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Managing Partitions for ETL Output in AWS Glue

Partitioning is an important technique for organizing datasets so they can be queried efficiently. It organizes data in a hierarchical directory structure based on the distinct values of one or more columns.

For example, you might decide to partition your application logs in S3 by date, broken down by year, month, and day. Files corresponding to a single day's worth of data would then be placed under a prefix such as s3://my_bucket/logs/year=2018/month=01/day=23/. Systems such as Amazon Athena, Amazon Redshift Spectrum, and now AWS Glue can use these partitions to filter data by partition value without having to read all the underlying data from S3.

Crawlers not only infer file types and schemas, they also automatically identify the partition structure of your dataset when they populate the Data Catalog. The resulting partition columns are available for querying in Glue ETL jobs or query engines like Amazon Athena.

Once you have crawled a table, you can view the partitions that the crawler created by navigating to the table in the AWS Glue Console and selecting View Partitions.

For Hive-style partitioned paths in key=val style, crawlers automatically populate the column name in the Data Catalog using default names like partition_0, partition_1, and so on. You can change the default names in the AWS Glue console by navigating to the table, selecting Edit Schema, and modifying the names of the partition columns there.

In your ETL scripts, you can then filter on the partition columns.

Pre-filtering Using Pushdown Predicates

In many cases you can use a pushdown predicate to filter on partitions without having to list and read all the files in your data set. Instead of reading the entire data set and then filtering in a DynamicFrame, you can apply the filter directly on the partition metadata in the catalog, and only list and read what you actually need into a DynamicFrame.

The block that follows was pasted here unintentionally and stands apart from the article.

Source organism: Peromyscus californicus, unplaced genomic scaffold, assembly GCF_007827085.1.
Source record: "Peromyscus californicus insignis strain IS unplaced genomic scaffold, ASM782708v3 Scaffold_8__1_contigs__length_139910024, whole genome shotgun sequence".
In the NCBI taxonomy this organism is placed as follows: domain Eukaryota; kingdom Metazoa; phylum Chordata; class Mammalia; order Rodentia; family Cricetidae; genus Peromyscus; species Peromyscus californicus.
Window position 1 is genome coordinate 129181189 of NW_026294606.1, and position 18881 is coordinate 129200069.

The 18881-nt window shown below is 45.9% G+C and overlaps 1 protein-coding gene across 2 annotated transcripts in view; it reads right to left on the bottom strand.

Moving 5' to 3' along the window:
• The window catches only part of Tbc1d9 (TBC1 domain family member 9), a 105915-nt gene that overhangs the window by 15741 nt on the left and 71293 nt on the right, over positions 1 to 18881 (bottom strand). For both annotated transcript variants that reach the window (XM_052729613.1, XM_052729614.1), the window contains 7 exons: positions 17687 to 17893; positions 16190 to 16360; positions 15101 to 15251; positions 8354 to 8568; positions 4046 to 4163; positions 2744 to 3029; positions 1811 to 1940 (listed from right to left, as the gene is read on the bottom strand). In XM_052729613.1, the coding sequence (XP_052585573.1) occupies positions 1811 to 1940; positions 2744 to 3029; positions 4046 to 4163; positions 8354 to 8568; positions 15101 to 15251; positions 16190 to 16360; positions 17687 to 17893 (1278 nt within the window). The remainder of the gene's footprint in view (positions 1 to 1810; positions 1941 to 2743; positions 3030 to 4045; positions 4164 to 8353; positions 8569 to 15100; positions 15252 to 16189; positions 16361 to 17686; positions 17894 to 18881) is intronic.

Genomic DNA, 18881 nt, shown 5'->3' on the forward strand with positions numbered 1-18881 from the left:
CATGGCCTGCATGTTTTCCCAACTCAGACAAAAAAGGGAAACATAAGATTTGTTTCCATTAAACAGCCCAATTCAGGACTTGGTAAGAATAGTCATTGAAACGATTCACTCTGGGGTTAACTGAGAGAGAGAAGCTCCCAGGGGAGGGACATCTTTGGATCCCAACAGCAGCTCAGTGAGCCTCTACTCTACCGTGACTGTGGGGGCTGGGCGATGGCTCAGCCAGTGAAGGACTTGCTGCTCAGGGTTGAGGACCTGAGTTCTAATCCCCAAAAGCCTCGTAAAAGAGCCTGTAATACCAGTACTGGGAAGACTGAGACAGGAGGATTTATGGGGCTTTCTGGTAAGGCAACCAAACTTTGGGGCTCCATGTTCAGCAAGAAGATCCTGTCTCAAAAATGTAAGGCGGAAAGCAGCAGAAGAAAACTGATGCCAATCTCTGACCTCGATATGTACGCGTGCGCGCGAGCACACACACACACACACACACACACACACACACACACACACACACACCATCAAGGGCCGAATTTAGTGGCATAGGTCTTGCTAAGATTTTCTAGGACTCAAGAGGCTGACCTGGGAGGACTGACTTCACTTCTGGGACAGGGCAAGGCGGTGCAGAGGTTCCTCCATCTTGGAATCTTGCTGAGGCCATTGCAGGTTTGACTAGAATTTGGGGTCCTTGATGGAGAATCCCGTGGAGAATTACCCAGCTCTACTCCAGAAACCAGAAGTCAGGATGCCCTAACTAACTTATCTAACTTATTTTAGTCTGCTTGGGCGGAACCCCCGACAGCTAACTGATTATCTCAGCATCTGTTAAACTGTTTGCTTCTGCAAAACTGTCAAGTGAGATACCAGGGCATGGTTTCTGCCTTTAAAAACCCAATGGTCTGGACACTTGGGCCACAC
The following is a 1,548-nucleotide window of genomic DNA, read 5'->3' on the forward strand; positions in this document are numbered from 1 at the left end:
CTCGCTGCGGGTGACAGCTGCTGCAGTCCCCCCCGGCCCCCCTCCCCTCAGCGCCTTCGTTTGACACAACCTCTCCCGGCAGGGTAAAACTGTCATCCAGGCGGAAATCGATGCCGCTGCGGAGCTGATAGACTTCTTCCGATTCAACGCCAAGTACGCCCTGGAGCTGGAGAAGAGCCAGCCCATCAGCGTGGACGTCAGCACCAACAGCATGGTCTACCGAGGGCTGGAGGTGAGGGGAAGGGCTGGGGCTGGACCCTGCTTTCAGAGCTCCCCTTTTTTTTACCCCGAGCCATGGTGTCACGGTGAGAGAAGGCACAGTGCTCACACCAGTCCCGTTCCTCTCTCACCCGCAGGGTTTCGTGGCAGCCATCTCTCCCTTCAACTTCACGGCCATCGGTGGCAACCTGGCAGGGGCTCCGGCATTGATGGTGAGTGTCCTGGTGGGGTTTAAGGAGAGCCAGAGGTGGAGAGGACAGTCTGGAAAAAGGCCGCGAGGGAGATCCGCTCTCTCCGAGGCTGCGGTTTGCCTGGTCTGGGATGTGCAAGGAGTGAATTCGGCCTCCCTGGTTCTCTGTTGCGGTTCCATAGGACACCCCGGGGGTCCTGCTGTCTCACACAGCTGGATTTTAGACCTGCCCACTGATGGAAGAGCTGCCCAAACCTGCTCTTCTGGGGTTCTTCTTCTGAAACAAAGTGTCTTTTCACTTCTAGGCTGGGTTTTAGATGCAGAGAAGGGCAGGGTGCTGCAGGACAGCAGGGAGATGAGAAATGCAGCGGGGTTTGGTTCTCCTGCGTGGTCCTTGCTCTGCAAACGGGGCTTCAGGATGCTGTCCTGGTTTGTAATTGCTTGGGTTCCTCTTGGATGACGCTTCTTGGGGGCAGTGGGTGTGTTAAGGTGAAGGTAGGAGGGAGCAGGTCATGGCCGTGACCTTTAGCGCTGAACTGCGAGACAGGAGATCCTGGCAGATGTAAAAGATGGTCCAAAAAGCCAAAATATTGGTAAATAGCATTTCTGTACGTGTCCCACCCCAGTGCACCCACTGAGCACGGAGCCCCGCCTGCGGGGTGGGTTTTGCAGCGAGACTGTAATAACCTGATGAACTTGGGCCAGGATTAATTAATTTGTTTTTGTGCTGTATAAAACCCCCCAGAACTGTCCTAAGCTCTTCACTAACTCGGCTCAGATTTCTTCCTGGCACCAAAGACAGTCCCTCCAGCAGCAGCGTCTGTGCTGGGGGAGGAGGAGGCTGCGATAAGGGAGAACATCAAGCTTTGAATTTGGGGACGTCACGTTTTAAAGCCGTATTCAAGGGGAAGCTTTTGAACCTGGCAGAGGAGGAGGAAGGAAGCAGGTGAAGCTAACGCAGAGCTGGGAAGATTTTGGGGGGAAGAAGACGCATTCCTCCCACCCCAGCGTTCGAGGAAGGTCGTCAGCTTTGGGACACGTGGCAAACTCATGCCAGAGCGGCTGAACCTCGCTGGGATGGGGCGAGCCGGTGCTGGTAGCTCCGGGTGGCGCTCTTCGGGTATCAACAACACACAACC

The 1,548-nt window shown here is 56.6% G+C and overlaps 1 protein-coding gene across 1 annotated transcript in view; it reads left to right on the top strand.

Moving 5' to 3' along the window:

For example, in Python you could write:

glue_context.create_dynamic_frame.from_catalog( database = "my_S3_data_set", table_name = "catalog_data_table", push_down_predicate = my_partition_predicate)

This would create a DynamicFrame that loaded only the partitions in the catalog that satisfied the predicate expression. Depending on how small a subset of your data you are loading, this can save a great deal of processing time.

The predicate expression can be any Boolean expression supported by SparkSQL. Anything you could put in a WHERE clause in a SparkSQL SQL query will work. See the Spark SQL documentation, and in particular the Scala SQL functions reference, for more information.

In addition to Hive-style partitioning for S3 paths, Parquet and ORC file formats further partition each file into blocks of data that represent column values. Each block also stores statistics for the records that it contains, such as min/max for column values. AWS Glue supports pushdown precicates for both Hive-style partitions and block partitions in these formats. In this way, you can prune unnecessary S3 partitions in Parquet and ORC formats, and skip blocks determined unnecessary using column statistics.

Writing Partitions

By default, a DynamicFrame is not partitioned when it is written. All of the output files are written at the top level of the specified output path. Until recently the only way to write a DynamicFrame into partitions was to convert it to a Spark SQL DataFrame before writing.

However, DynamicFrames now support native partitioning using a sequence of keys, using the partitionKeys option when creating a sink. For example, the following Python code writes out a dataset to S3 in the parquet format, into directories partitioned by the type field. From there, these partitions can be processed using other systems such as Amazon Athena.

glue_context.write_dynamic_frame.from_options( frame = projectedEvents, connection_options = {"path": "$outpath", "partitionKeys": ["type"]}, format = "parquet")